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Martha Bishop is an Artist Affiliate in viola da gamba at Emory University where she studied composition with John A. Lennon. She taught cello and composition at Agnes Scott College and is a Fellow in composition at the Hambidge Center. Martha chairs the VdGSA Traynor composition contest. Her recent commissions were from the Viola da Gamba Society of America, the Atlanta Baroque Orchestra, and Mountain Collegium Workshop, all for anniversary celebrations. One of her pieces is recorded on the Sony label by gambists Hille Perl on the Harmoni Mundi label. Some of her music has been showcased by ASTA. Compositions are published by PRB Publications, Tempo Press, Susato, the VdGSA, and SmartMusic, and several compositions are listed on Luck's Music Library.

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Joanna Blendulf, viol player and baroque cellist, has performed and recorded with leading period-instrument ensembles throughout the United States and abroad. Ms. Blendulf is currently co-principal cellist and principal viola da gamba player of the Portland Baroque Orchestra and has performed as principal cellist of Pacific MusicWorks, Pacific Baroque Orchestra, American Bach Soloists, Indianapolis Baroque Orchestra, Apollo’s Fire Baroque Orchestra, and the New York Collegium. Joanna is an avid chamber musician, performing regularly with the Catacoustic Consort, Ensemble Electra, Ensemble Mirable, Music of the Spheres, Nota Bene Viol Consort, and Wildcat Viols. She is also sought after as a teacher and chamber music coach and has served as a classroom and private instructor at the University of Oregon and the Berwick Academy. Ms. Blendulf is Associate Professor of Music in Baroque cello and viola da gamba at the Indiana University Jacobs School of Music.

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Sarah Cunningham: I started playing consorts with my family when I was twelve, never dreaming that I would become a professional. In the Boston area, I studied with Gian Lyman Silbiger and Marleen Montgomery, and instantly knew this was how I must spend my life. Later I went to the Netherlands to work with Wieland Kuijken, then to Boston, to London, to Ireland; I co-founded Trio Sonnerie, and performed and recorded with Fretwork, the Dowland Consort, Phantasm, Les Filles de Sainte-Colombe, as well as other groups. My solo double CD, Play This Passionate, is still a favorite around the world. In 2009 I moved back to the US to help my parents, just when the Historical Performance program at Juilliard was starting up, and now I teach viol and consort there. My teaching helps develop a flexible technique that can express all the characters, moods, and stories that the music has to tell.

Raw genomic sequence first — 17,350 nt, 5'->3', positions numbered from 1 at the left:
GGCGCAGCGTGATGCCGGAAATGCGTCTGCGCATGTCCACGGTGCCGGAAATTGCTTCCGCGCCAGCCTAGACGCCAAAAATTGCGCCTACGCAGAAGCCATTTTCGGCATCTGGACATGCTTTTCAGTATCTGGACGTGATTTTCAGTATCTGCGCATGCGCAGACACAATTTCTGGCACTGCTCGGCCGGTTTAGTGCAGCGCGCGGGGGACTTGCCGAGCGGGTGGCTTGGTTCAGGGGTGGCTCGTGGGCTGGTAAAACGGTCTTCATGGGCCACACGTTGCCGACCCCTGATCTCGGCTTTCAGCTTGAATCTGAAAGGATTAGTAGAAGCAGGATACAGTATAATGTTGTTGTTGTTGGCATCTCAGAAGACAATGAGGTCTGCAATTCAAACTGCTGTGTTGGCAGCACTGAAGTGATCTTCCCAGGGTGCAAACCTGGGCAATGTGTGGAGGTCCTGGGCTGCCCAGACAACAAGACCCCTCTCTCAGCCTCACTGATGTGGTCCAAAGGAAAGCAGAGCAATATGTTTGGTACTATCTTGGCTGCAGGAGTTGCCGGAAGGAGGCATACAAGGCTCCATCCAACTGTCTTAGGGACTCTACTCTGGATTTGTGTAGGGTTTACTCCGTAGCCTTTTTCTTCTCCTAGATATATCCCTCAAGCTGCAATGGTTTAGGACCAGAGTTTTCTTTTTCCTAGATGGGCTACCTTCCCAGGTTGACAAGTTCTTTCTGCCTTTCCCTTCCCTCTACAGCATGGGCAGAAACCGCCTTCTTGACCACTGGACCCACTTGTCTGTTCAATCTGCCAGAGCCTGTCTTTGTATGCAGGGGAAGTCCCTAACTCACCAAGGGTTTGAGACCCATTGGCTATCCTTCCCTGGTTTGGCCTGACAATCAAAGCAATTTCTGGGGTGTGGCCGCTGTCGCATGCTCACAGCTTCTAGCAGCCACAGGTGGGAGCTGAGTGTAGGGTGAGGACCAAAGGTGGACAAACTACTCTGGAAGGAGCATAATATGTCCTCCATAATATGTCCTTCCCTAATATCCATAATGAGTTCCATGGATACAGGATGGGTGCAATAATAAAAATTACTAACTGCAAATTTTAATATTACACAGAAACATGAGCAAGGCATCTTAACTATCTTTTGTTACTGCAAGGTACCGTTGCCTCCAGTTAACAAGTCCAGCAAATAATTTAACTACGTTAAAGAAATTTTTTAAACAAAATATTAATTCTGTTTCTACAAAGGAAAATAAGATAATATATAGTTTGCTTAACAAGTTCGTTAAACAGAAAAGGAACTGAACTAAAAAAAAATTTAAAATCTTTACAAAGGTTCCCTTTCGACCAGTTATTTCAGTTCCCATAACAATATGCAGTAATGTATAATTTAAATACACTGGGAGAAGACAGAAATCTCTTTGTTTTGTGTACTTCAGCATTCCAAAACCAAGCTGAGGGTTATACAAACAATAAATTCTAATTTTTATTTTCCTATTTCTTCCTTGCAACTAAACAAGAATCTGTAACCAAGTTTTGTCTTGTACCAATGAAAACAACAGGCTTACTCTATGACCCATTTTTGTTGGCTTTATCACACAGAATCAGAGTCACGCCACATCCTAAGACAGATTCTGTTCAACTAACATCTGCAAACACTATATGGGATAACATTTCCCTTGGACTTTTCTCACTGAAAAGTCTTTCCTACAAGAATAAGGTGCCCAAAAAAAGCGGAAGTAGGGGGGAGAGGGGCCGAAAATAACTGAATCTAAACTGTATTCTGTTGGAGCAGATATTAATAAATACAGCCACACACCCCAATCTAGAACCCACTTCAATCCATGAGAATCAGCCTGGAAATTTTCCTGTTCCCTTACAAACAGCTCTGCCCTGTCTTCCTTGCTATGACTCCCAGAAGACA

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Laury Gutiérrez, praised as a “first-rate” instrumentalist by the Boston Globe, holds degrees from Indiana University and Longy School of Music and has also received fellowships and a scholarship from Boston University, where she did doctoral work in historical performance. She is the founder and director of La Donna Musicale, an internationally acclaimed ensemble that specializes in the performance of early music by women composers. Their four groundbreaking CDs, Antonia Bembo’s Psalms, The Pleasures of Love and Libation, and Anna Bon, have received critical acclaim at home and abroad She is also founding director of Rumbarroco: a Latin-Baroque fusion ensemble. Rumbarroco's CDs, Latin-Baroque Fusion, I’ve Found a New Baby: Baroque Meets Afro-Latin Jazz, and Latinas InFusion have been resounding successes with critics and audiences alike. Ms. Gutiérrez has been a fellow at the Radcliffe Institute at Harvard University, and she is a resident scholar at the Brandeis University Women’s Studies Research Center.

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Patricia Halverson holds a doctoral degree in Early Music Performance Practice from Stanford University. Following the completion of her D.M.A. at Stanford she studied viol at the Koninklijk Conservatorium in The Hague. A native of Duluth, Minnesota, Patty is a founding member of Chatham Baroque, a Pittsburgh-based ensemble. Recent collaborations outside of Chatham Baroque include concerts with Ensemble VIII, Four Nations, The Rose Ensemble, Empire Viols, J. S. Bach’s Sixth "Brandenburg" Concerto with the Pittsburgh Symphony Orchestra and Bach passion performances at Baldwin-Wallace and with the Buffalo Philharmonic and the Pittsburgh Symphony Orchestra. Patty has taught recorder and viol at summer workshops including the Madison Early Music Festival, Early Music Mideast and the VdGSA's annual Conclave.

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Jane Hershey studied at the Longy School of Music with Gian Silbiger and at the the Royal Conservatory in The Hague with Wieland Kuijken. Early on, she was a member of the Boston Camerata, and an active freelancer around New England. Often performing in the Aston Magna Music Festival, she was also a guest with Hesperus and the Smithsonian Chamber Orchestra and played for many seasons on violone with Arcadia Players. She performed with Laura Jeppesen at Boston’s MFA as Trio Charivary, and with the Carthage Consort at the Loeb Drama Center. As a member of Arcadia Viols, she has been a frequent guest with the Folger Consort. As Chair of the VdGSA Teacher Development Committee, she directs the Professional Development Initiative. Jane teaches in the Master of Music program at Longy School of Music of Bard College, at Powers Music School, and directs the Tufts Early Music Ensemble.

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Lawrence Lipnik has performed and recorded with many acclaimed early music ensembles and is a founding member of the viol consort Parthenia and vocal ensemble Lionheart. In addition to performing, his busy teaching schedule has included early music performance instruction at Wesleyan University, national and international festivals including the Benslow Music Trust in the UK, Collegium Director at Amherst Early Music, co-director of the Viols West Workshop in San Luis Obispo, California, and Viol Sphere in Tucson with Alison Crum. Recent performance highlights include concerts with lutenist Paul O’dette of Dowland’s complete Lachrimae at the Metropolitan Museum of Art, concerts at the Berkeley Festival, appearances with the Venice Baroque Orchestra, and early opera residencies at Carnegie Mellon University.  He is a contributor to The Cambridge Companion to Shakespeare and Contemporary Dramatists, and The Cambridge Guide to the Worlds of Shakespeare.